New York Mets: Jeff Wilpon is already saying goodbye; Steve Cohen era is around the corner

Andres Chavez
New York Mets, Jeff Wilpon
Sep 30, 2018; New York City, NY, USA; New York Mets chief operations officer Jeff Wilpon addresses the media during a press conference prior to a game against the Miami Marlins at Citi Field. Mandatory Credit: Andy Marlin-USA TODAY Sports

Hedge fund billionaire and longtime New York Mets‘ fan Steve Cohen earned the right to exclusively negotiate to acquire the team, and the transaction is all but done already. The only thing separating Cohen from his beloved Mets is the approval of at least 23 of 29 MLB owners, and that is expected to come soon.

As a result, current New York Mets COO Jeff Wilpon, whose family has been in charge of the team since 2002, is already sending his goodbye messages around the organization. That is another signal that the sale of the club is right around the corner and a matter of days, not weeks.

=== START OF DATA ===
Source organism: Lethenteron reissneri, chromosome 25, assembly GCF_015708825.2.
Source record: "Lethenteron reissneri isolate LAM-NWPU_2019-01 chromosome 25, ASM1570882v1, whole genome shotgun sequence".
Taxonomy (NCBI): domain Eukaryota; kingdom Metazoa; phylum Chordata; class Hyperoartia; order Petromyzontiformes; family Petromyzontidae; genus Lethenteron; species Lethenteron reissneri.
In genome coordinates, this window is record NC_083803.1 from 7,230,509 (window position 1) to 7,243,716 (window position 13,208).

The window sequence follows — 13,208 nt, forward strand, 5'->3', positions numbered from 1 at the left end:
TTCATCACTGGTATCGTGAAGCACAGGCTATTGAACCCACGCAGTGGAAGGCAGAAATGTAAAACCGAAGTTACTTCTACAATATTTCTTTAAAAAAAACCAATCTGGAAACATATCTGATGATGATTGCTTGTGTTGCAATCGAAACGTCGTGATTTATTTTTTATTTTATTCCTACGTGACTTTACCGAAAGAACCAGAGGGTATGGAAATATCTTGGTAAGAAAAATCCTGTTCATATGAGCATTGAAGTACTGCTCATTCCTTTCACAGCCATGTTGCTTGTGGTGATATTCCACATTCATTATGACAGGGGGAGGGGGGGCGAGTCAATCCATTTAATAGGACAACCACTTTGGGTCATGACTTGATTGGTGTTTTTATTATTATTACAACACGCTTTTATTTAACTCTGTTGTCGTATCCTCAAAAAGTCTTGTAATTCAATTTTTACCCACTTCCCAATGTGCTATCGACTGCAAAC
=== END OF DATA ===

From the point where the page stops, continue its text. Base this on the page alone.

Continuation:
NJ.com writes that Cohen could take over the Mets within a week, and that has prompted Wilpon to begin his farewell messages.

A Mets’ goodbye call

According to the New York Post, a Mets source told that the team held “an organization-wide Zoom call to award employees who had reached milestones for service. At the conclusion of the call, COO Jeff Wilpon thanked all of the employees and bid them farewell, a strong sign that a change in ownership is imminent.”

Sportico reported some of the call details. “One person on call said: `It was definitely a goodbye.’ Wilpon talked highs: 2015 World Series; Building CitiField and lows: not winning as much. Call lasted 15-20 mins. Wilpon named people with many years w/ club.”

Since the Wilpons took over the Mets, the team advanced to the 2015 World Series, which they lost to the Kansas City Royals.

Just a few days ago, the league’s ownership committee signed off on Cohen’s deal. The so-called formal vote by the 29 remaining owners could come as soon as this week, right after the 2020 World Series.

The Mets were valued at more than $2.4 billion, which is what Steve Cohen bid for the team.